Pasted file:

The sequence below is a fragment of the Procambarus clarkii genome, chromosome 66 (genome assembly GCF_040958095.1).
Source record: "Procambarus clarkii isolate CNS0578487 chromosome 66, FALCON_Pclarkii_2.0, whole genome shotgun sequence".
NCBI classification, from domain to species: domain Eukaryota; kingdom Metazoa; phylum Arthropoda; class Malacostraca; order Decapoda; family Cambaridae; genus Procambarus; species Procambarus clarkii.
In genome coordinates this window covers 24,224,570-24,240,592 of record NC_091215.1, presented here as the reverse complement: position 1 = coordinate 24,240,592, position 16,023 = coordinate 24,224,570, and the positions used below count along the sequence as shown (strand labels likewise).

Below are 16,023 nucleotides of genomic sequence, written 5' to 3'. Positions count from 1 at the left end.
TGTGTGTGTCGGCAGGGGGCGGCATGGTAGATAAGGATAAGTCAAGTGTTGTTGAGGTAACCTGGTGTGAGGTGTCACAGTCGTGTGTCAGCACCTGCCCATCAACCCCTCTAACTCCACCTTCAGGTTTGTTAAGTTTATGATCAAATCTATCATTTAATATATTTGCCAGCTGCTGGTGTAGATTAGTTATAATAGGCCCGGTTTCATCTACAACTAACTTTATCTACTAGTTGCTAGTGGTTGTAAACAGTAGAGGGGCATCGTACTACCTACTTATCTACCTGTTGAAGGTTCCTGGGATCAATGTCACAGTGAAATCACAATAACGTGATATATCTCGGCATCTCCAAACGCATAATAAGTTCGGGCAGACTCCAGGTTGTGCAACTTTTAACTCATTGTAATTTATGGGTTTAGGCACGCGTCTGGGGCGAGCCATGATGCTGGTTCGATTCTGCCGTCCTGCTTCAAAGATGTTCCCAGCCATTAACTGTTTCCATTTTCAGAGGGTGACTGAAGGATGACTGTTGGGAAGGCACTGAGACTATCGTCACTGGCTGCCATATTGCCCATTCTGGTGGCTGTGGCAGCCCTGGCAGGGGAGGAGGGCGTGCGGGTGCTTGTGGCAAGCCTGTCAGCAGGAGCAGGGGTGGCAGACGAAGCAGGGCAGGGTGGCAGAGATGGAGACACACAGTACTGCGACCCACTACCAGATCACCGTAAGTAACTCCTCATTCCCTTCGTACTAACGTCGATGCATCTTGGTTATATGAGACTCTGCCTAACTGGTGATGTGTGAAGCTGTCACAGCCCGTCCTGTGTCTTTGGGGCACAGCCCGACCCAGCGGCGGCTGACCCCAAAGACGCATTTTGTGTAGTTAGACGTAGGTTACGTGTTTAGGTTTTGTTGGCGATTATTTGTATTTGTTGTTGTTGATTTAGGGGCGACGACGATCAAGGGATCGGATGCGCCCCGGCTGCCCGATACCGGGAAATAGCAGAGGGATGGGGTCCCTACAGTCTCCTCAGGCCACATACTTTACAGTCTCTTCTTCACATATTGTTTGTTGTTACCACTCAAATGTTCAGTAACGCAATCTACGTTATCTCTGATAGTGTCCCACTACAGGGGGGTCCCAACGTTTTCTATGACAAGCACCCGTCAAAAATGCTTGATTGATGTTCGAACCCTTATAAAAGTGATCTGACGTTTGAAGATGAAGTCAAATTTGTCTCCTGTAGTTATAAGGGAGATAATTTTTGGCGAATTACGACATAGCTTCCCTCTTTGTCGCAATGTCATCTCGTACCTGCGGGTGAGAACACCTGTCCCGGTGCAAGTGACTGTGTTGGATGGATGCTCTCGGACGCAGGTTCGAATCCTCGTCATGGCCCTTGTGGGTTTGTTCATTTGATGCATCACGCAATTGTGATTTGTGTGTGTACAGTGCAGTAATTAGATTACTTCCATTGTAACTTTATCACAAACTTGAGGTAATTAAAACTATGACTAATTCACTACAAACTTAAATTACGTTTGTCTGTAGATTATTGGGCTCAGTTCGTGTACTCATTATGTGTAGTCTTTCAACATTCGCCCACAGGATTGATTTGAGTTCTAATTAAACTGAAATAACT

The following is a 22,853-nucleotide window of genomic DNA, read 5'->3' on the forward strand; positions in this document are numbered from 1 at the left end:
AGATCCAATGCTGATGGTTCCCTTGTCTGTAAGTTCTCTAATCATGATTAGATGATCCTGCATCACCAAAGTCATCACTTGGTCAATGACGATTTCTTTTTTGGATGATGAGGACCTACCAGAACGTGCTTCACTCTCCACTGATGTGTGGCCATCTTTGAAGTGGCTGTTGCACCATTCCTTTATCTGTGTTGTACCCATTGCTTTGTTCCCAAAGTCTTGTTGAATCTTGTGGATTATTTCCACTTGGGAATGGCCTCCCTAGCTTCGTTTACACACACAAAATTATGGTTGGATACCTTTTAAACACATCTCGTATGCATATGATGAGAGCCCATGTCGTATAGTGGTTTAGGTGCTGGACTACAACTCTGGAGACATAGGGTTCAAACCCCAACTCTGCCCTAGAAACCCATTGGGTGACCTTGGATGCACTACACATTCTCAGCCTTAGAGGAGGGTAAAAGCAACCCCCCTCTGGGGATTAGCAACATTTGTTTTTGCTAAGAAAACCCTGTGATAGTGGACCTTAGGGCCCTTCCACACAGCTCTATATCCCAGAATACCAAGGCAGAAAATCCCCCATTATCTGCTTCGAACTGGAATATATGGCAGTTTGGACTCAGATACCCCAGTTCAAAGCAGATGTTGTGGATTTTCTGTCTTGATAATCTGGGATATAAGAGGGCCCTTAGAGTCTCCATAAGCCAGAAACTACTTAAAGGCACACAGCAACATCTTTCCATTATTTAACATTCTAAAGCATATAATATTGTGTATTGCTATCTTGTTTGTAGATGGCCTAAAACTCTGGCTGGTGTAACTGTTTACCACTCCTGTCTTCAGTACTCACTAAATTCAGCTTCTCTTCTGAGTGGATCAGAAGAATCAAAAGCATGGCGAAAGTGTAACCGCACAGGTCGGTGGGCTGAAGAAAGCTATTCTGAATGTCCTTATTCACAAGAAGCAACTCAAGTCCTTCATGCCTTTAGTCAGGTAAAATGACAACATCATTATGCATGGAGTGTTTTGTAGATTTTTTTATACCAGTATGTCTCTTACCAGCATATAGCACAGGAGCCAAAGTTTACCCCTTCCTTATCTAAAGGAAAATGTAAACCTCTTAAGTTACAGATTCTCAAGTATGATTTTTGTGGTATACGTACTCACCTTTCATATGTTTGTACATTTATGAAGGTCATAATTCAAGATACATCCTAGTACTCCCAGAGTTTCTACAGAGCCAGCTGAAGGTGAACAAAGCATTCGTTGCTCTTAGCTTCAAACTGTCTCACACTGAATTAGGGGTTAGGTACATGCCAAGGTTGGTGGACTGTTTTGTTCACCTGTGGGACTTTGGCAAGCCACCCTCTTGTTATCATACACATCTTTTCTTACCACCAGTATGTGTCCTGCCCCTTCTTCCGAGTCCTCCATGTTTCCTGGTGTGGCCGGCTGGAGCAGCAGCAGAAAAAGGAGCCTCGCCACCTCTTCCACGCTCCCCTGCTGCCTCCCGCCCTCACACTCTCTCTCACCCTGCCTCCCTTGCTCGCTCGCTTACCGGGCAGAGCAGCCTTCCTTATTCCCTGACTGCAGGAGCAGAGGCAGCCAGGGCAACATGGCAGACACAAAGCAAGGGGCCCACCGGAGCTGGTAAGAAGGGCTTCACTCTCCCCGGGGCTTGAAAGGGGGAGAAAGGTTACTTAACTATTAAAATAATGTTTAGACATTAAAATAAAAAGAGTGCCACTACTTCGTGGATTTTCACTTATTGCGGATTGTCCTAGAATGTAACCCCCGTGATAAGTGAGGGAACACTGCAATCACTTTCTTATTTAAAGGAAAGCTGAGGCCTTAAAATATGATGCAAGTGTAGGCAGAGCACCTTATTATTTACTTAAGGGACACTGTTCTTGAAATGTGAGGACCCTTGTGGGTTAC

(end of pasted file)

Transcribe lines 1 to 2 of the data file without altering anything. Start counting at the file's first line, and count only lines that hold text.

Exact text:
The sequence below is a fragment of the Procambarus clarkii genome, chromosome 66 (genome assembly GCF_040958095.1).
Source record: "Procambarus clarkii isolate CNS0578487 chromosome 66, FALCON_Pclarkii_2.0, whole genome shotgun sequence".